August 7, 2019
Our next two Airbus A350 aircraft will be named in honour of two very inspirational women - Eve Branson, mother of founder Richard, and Emmeline Pankhurst, founder of the Suffragette movement. But why do we name aircraft, how do we choose the names and what are the rules?
Who doesn’t like to peek at the aircraft and spot its name as they’re about to board a flight? Many of our customers love ticking off all the different planes they’ve flown on, and enthusiasts enjoy discussing our registrations and quirky monikers. Ours have become such a big part of our brand that whenever we receive a new aircraft into our fleet, its special identity gets a lot of attention. This Saturday, our shiny new Airbus A350 is flying in from the Airbus factory in Toulouse. Its registration is G-VLUX, and in true Virgin Atlantic tradition, it also has a unique name; Red Velvet. We’ll get to what that means in a minute. But why do we give our aircraft names in the first place? And where did this odd tradition come from, who chooses the names, and how do they relate to the registration?
Before we get to the name, let’s talk about aircraft registrations. These are unique to each aircraft, with British registrations starting with a G- followed by four letters. All Virgin Atlantic aircraft have V as the first of those four letters, so G-VXXX. Our very first aircraft which took to the skies in June 1984 was a Boeing 747 with the registration G-VIRG. At the time, the giant ‘Virgin’ written on the tailfin was the biggest iteration of the famous logo, but Richard also insisted on another touch to the livery. As a newcomer to the world of aviation, he disliked the way everyone around him was calling G-VIRG ‘Romeo Golf’; the standard way our industry refers to aircraft (by the last two letters of its registration). He wanted to bring a bit of personality to the fleet and asked for our first aircraft to be named Maiden Voyager. Much better. This small touch has endured throughout our history, from long before red engines and our famous flying lady icon.
Naming aircraft isn’t unique to us. Several other airlines do it, but they tend to name theirs after famous people, or landmarks and cities of their home country. We’ve always tried to do it with a bit more panache and fun. After all, our planes will be flying around the world for many years to come, will be seen by millions and appear in countless photos.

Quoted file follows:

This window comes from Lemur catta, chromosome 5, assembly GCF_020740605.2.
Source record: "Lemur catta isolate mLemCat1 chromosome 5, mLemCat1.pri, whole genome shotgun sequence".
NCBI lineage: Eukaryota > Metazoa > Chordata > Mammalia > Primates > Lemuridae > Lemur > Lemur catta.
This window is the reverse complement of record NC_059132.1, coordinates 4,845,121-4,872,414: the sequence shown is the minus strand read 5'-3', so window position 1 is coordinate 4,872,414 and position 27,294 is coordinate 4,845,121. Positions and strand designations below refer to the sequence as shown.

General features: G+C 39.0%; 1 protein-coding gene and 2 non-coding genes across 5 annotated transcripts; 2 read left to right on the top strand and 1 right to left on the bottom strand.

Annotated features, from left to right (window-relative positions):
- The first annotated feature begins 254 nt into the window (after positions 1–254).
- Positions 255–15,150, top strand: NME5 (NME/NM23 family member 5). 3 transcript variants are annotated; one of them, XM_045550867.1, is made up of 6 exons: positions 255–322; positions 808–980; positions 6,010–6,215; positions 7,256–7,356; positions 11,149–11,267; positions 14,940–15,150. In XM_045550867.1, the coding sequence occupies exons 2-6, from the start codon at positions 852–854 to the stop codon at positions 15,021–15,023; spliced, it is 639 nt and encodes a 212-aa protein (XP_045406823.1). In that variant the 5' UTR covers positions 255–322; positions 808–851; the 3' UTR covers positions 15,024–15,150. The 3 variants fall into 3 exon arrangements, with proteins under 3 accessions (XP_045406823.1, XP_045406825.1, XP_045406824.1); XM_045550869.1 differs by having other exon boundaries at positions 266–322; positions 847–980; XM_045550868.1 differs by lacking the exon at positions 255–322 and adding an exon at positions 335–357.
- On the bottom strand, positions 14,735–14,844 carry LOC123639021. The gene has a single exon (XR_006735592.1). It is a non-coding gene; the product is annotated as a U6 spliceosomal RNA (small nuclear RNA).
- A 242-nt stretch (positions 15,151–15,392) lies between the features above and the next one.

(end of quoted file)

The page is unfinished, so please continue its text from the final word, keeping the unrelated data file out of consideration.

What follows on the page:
Liz, studying registrations!
To find out more about the process of choosing our aircraft names, we spoke to Liz East from our design team. “Once we have a confirmed order of new aircraft, the internal brand team are given the task of looking at both potential names and registrations. It’s a bit of a complex process and not as easy as just thinking of a list of fun names (though that helps!). As I’m sure you’ve noticed, we always try to have a link between the plane registration and the name. It’s no good coming up with a fabulous name if there’s not an available registration that will work with it.
With all our registrations starting with G-V that leaves three letters to play with. Sometimes we can spell a word beginning with V – for example, G-VAST, Ladybird. But the majority of the time we just have three letters to make a connection to a name. Plus, the last two letters will be the aircraft’s unique call sign, so cannot be the same as the last two letters of any other registration in the Virgin Atlantic fleet. See, I told you it was complex!”